I would just like to say that as an American living in Europe for several years now, I do not find this a big deal at all. It is simply a different culture, they are not wrong for wanting to do things the way they do them. We should not call them wrong for being different. In Europe there are Name Days (although I am not sure about Italy, but countries like Poland, Czech Republic, Hungary, Slovkia etc). Each approved government name corresponds with a day on the calendar. A child's Name Day is a huge deal -- it is bigger than a birthday. There are parties and everything. I love America and am proud to be an American, however I find it interesting that we seem to so often know what is right for other cultures. This is not the Italian government trying to run everyones life, this is simply the way they do things. Maybe we should back up sometimes and instead of bashing a culture for something show interest as to why it is that way -- like Name Days, or other reasons for which we have no idea.

    On a completely other note, Friday is a stupid name and I feel sorry for the kid who goes to school named Friday.

  19. Blogger Ethel | 3:07 PM |  

    I honestly don't have a strong probloem with a government that isn't mine doing this. Now, if the Italian people in general have a strong issue with this, and the government still does it, that's different. But if it's just a different culture, and one family at odds with the culture, then I really can't see a major issue. Yes, it's a bit silly . . . but if their culture values a certain set of rules for names - so be it.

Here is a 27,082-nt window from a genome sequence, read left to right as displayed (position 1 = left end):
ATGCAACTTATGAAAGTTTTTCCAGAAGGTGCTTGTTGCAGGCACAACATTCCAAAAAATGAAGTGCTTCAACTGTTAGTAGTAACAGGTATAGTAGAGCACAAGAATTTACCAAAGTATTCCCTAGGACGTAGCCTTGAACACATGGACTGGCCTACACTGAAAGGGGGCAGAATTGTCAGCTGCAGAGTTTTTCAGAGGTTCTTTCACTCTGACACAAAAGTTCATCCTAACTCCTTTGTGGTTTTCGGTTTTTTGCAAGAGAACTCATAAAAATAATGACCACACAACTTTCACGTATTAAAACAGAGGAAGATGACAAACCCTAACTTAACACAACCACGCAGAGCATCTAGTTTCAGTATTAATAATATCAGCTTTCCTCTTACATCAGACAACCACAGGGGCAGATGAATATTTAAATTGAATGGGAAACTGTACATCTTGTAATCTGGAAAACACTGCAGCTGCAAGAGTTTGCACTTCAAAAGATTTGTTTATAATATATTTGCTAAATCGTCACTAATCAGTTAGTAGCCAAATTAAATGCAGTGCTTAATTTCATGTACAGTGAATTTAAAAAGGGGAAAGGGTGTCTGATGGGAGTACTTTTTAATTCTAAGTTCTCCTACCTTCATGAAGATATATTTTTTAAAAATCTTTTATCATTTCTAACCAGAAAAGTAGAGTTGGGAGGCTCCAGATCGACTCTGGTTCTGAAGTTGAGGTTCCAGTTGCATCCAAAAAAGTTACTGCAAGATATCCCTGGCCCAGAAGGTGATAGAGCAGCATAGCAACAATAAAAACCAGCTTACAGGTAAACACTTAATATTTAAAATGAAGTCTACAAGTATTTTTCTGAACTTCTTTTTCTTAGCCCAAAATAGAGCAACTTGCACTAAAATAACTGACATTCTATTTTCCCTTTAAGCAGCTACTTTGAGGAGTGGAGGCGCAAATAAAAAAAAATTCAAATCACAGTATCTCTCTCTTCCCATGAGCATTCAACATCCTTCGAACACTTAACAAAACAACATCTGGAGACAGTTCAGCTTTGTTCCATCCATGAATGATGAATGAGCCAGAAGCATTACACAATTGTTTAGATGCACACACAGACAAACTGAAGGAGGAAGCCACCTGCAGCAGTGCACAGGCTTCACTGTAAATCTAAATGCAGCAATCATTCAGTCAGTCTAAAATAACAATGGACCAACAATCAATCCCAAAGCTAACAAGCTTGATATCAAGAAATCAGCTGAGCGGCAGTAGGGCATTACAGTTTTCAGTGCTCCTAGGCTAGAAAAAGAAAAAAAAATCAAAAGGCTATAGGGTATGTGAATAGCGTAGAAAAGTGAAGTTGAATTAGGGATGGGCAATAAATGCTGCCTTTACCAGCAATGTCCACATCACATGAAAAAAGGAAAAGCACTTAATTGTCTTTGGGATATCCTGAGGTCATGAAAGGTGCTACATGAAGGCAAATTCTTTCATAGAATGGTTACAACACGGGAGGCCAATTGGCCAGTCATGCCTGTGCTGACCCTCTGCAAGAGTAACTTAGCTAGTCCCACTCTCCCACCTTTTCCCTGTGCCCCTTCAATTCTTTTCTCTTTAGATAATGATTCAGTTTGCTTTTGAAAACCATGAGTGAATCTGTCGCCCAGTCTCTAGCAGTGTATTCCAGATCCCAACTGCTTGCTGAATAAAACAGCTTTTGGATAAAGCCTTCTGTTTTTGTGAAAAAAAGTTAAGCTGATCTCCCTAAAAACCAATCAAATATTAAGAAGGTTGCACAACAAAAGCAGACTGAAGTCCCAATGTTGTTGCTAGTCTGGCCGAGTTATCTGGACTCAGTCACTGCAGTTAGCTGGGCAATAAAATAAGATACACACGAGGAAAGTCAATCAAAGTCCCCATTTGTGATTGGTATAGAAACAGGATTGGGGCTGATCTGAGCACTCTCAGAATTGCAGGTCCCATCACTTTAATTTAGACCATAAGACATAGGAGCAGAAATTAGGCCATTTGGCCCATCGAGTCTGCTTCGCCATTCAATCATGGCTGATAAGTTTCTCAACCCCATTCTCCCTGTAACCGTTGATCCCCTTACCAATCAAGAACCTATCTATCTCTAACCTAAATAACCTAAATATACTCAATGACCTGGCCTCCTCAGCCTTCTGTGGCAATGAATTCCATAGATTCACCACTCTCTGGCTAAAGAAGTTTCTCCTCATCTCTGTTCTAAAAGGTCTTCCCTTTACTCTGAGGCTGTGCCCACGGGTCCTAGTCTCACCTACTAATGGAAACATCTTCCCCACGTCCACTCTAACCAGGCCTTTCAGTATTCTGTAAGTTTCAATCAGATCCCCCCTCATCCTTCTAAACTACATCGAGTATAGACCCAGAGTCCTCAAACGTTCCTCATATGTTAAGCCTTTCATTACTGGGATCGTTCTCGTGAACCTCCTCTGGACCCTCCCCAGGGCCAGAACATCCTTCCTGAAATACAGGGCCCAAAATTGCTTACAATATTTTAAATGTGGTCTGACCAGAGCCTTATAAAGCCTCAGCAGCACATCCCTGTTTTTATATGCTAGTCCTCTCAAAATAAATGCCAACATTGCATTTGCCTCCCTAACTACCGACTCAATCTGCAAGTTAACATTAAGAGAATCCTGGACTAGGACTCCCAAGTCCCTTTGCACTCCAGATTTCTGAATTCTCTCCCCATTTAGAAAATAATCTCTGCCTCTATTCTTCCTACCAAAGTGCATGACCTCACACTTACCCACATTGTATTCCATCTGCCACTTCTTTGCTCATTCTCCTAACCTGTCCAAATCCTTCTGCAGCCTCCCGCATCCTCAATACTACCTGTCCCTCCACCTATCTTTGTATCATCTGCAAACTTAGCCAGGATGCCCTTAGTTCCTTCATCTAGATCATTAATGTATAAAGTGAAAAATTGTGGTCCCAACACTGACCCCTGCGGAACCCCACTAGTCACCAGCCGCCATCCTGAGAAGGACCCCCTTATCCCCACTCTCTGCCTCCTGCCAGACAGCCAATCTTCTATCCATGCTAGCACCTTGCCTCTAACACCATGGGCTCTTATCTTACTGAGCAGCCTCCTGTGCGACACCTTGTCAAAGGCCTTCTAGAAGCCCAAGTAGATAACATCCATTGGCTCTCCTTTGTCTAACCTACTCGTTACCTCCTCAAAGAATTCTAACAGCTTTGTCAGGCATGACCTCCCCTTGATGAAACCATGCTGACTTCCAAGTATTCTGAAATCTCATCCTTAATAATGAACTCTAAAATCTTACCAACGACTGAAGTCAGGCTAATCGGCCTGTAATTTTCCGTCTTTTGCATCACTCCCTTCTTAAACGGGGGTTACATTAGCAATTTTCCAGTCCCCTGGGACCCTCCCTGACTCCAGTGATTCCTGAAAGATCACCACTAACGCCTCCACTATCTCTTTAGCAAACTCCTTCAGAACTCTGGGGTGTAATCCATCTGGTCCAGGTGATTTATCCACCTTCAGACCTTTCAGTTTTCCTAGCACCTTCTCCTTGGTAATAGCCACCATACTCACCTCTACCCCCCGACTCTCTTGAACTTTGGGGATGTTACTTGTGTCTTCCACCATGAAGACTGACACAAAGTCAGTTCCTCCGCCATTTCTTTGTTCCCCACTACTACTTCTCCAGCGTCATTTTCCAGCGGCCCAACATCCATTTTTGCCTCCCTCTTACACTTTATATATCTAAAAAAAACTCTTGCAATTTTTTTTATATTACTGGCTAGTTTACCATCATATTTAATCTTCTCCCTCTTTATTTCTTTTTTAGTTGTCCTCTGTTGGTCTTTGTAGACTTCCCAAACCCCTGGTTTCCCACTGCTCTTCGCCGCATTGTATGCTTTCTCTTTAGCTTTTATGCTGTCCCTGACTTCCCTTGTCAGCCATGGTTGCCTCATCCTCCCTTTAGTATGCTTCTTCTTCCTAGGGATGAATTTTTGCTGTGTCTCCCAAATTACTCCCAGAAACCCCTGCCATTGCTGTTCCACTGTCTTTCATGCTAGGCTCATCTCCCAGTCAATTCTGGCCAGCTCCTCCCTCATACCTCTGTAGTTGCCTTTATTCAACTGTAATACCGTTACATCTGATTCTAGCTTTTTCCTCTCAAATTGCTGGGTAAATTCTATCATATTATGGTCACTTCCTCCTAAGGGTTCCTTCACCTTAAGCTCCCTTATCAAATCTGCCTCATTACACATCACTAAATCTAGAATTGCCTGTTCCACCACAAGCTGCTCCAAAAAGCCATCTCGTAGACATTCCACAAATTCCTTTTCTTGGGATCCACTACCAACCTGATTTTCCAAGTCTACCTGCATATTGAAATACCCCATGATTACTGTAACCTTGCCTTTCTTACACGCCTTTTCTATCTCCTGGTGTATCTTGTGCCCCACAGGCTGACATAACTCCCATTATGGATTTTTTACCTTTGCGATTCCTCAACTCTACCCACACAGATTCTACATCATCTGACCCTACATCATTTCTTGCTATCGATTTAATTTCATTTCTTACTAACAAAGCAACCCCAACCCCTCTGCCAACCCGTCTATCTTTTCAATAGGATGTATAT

My sister has a son named Angel and a daughter named Daffyd. Angel is a common hispanic boy's name, apparently, and my (European white) sister loves the Hispanic culture. Daffyd is based off of my middle name, and yes, it is a boy's name. But rare enough that no one recognizes Dafydd, the original Welsh name. She just likes breaking gender stereotypes.

    I'm glad she lives in a country where a strange name isn't a problem, but I don't see the event in Italy as being very different from a housing association that requires the entire neighborhood to paint their house a certain color and only plant certain types of trees. I wouldn't want to live in such a housing association, but if the people in the neighborhood are mostly okay with it, I'm not too concerned. If my own housing association wanted to institute those rules, however, I would argue with them - and if I lost, I'd make up for it by exploiting loopholes to get an interesting outdoors decor anyways, and decorate garishly indoors.

    I think it's great that the mom is still calling her child "Friday". Good for her.

  20. Anonymous Megan | 4:43 PM |  

    Hey Jennifer,

    Have to second you on the "Boy Named Sue" song reference! Great song and great point overall.

    We live in Massachusetts the land of socialists and regulators! We homeschool our kids and that right is threatened more every day by our legislators and fellow citizens. Thank God for organizations and lawyers who advocate for home education, but it is a very real issue for us. Leave parenting to the parents! Haven't any of these people ever read 1984.

  21. Anonymous Anonymous | 5:49 PM |  

    Friday may sound silly to you, but my name is Domenica and I have had several compliments on it. It means Sunday in Italian and I was given the name because I was born on Easter Sunday. I, for one, am glad my parents could give me such a meaningful name, but if I felt sensitive about it I could certainly change it as an adult.